The island was diversified with little acclivities, and scattered over with wild shrubs, which embalmed the air; temporary arbours of laurel, intermingled with lilies, were erected and laid out with fruits, ices and other refreshments; upon the edge of the water a marquee was pitched for the regimental band, which colonel Belgrave had politely complimented the general with; a flag was hoisted on it, and upon a low eminence a few small field-pieces were mounted; attendants 102 were every where dispersed, dressed in white streamers, ornamented with a profusion of orange-coloured ribbons; the boatmen were dressed in the same livery, and the barges, in which several of the party were to visit the other islands, made a picturesque appearance with their gay streamers fluttering in the breeze; the music now softly dying away upon the water, now gradually swelling on the breeze, and echoed back by the neighbouring hill, added to the pleasure of the scene.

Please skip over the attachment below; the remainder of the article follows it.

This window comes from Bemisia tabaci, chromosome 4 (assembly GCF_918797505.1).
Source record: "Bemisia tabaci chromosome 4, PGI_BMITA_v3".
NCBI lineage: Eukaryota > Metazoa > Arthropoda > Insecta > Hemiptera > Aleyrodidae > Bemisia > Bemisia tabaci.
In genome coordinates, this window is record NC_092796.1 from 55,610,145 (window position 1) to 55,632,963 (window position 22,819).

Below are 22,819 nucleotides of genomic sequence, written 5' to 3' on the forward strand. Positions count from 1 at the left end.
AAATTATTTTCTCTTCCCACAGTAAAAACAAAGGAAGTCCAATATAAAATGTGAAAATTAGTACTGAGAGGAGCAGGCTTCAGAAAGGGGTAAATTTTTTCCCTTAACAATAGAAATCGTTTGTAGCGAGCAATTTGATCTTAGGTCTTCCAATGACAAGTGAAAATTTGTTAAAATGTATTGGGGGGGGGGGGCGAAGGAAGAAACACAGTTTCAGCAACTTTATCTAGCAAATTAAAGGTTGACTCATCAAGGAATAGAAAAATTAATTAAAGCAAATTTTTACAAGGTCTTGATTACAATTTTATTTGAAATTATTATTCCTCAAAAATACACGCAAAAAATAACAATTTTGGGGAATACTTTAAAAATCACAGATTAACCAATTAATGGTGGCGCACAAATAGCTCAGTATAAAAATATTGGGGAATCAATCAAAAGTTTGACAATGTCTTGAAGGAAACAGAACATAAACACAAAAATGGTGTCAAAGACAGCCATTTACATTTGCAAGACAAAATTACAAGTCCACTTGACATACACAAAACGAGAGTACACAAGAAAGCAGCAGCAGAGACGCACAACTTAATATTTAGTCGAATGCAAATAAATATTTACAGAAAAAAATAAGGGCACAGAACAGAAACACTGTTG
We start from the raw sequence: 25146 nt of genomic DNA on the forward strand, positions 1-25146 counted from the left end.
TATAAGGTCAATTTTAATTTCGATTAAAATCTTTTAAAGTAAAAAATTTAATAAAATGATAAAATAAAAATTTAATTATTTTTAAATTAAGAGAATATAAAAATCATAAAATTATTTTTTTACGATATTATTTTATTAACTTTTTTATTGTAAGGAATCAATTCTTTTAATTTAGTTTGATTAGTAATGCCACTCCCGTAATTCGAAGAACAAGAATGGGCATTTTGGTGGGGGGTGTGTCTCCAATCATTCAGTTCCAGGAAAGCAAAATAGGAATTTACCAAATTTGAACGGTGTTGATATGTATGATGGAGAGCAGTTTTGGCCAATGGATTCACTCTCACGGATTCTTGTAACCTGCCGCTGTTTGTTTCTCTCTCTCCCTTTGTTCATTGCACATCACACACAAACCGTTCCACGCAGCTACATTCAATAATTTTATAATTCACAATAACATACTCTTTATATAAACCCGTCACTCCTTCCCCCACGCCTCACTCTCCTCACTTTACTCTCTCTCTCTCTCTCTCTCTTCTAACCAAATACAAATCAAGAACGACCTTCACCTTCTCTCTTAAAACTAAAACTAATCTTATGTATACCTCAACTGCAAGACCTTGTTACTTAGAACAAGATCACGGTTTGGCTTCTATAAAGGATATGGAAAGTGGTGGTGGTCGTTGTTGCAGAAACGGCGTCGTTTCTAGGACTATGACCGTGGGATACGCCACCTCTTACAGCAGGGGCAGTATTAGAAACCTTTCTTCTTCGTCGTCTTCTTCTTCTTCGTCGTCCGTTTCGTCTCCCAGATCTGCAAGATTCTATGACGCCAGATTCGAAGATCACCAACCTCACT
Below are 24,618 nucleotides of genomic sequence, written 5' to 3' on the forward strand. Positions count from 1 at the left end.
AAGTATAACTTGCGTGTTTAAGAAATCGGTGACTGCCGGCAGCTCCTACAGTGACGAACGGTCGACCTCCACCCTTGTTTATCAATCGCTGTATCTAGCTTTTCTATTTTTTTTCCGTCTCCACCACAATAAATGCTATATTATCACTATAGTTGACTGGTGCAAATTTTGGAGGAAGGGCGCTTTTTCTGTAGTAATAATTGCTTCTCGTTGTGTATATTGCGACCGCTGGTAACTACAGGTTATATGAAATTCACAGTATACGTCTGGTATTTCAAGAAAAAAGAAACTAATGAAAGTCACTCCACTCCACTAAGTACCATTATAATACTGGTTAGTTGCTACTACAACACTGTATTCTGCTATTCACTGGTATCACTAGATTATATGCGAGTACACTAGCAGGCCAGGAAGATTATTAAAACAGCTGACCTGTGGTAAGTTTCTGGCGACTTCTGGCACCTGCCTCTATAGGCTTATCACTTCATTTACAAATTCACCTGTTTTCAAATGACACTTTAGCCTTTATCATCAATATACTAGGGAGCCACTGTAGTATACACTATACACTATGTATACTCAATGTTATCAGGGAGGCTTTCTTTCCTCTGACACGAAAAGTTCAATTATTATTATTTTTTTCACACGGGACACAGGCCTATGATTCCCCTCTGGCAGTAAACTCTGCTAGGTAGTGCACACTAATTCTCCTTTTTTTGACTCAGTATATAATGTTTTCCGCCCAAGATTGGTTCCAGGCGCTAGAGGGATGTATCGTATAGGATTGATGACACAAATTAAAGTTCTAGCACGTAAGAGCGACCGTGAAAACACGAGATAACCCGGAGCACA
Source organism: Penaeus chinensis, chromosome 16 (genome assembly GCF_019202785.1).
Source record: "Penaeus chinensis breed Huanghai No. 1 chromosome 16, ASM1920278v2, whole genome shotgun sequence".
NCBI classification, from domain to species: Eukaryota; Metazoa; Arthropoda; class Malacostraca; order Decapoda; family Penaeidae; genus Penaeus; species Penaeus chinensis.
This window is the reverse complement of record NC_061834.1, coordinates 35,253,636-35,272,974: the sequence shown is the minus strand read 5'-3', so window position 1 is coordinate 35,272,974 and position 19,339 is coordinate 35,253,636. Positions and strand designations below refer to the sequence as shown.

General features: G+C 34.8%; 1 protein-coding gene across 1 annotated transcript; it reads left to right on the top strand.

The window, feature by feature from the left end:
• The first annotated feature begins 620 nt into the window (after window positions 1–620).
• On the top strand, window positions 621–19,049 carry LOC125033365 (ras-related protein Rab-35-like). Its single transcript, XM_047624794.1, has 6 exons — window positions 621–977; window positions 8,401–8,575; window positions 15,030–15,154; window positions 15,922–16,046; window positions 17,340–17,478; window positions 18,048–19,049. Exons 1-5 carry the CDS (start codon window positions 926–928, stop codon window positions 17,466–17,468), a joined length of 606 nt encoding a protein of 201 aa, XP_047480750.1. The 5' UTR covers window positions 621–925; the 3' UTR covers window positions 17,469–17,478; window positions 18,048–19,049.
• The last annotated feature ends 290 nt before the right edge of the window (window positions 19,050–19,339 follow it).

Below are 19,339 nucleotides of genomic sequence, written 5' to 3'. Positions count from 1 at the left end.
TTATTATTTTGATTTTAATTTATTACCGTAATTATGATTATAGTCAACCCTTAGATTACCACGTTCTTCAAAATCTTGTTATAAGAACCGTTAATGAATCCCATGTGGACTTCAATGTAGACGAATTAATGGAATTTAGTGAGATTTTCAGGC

Oscar followed the of Adela, but at the very moment on which he saw her disengaged from a large party, the general hallooed after him from a shady bank on which he sat. Oscar could not refuse the summons, and as he approached, the general, extending his hand, gave him a cordial squeeze, and welcomed him as the son of a brave man he had once intimately known. “I recollected the name of Fitzalan,” said he, “the moment I heard it mentioned, and had the happiness of learning from Colonel Belgrave I was not mistaken in believing you to be the son of my old friend.” He now made several inquiries concerning Fitzalan, and the affectionate manner in which he mentioned him was truly pleasing to Oscar. “He had once,” he said, saved his life at the imminent danger of his own, and it was an obligation, while that life remained, he never could